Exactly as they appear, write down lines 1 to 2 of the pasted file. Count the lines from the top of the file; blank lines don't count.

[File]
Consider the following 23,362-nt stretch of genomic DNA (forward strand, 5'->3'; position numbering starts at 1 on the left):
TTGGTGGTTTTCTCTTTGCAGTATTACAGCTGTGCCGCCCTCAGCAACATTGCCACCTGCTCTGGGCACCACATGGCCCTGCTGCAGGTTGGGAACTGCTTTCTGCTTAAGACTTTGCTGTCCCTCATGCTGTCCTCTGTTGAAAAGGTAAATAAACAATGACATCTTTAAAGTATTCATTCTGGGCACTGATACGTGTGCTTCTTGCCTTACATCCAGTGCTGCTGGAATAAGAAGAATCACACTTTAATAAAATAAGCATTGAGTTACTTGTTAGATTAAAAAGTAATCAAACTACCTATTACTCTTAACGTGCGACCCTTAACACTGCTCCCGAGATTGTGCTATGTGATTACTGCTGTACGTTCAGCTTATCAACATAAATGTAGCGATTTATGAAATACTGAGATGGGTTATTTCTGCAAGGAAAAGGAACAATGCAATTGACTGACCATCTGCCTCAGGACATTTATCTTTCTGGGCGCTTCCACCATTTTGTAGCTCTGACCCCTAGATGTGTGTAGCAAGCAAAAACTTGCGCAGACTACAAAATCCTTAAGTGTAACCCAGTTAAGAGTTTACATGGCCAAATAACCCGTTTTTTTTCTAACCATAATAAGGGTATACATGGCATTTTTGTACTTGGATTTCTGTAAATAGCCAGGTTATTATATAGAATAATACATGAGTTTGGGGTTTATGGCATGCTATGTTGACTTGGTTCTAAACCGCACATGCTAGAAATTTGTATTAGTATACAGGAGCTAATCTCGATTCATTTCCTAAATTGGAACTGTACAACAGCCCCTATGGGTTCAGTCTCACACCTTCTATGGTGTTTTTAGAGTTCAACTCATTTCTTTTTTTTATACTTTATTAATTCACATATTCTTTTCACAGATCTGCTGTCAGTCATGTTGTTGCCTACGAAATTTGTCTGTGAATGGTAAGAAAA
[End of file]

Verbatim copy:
Consider the following 23,362-nt stretch of genomic DNA (forward strand, 5'->3'; position numbering starts at 1 on the left):
TTGGTGGTTTTCTCTTTGCAGTATTACAGCTGTGCCGCCCTCAGCAACATTGCCACCTGCTCTGGGCACCACATGGCCCTGCTGCAGGTTGGGAACTGCTTTCTGCTTAAGACTTTGCTGTCCCTCATGCTGTCCTCTGTTGAAAAGGTAAATAAACAATGACATCTTTAAAGTATTCATTCTGGGCACTGATACGTGTGCTTCTTGCCTTACATCCAGTGCTGCTGGAATAAGAAGAATCACACTTTAATAAAATAAGCATTGAGTTACTTGTTAGATTAAAAAGTAATCAAACTACCTATTACTCTTAACGTGCGACCCTTAACACTGCTCCCGAGATTGTGCTATGTGATTACTGCTGTACGTTCAGCTTATCAACATAAATGTAGCGATTTATGAAATACTGAGATGGGTTATTTCTGCAAGGAAAAGGAACAATGCAATTGACTGACCATCTGCCTCAGGACATTTATCTTTCTGGGCGCTTCCACCATTTTGTAGCTCTGACCCCTAGATGTGTGTAGCAAGCAAAAACTTGCGCAGACTACAAAATCCTTAAGTGTAACCCAGTTAAGAGTTTACATGGCCAAATAACCCGTTTTTTTTCTAACCATAATAAGGGTATACATGGCATTTTTGTACTTGGATTTCTGTAAATAGCCAGGTTATTATATAGAATAATACATGAGTTTGGGGTTTATGGCATGCTATGTTGACTTGGTTCTAAACCGCACATGCTAGAAATTTGTATTAGTATACAGGAGCTAATCTCGATTCATTTCCTAAATTGGAACTGTACAACAGCCCCTATGGGTTCAGTCTCACACCTTCTATGGTGTTTTTAGAGTTCAACTCATTTCTTTTTTTTATACTTTATTAATTCACATATTCTTTTCACAGATCTGCTGTCAGTCATGTTGTTGCCTACGAAATTTGTCTGTGAATGGTAAGAAAA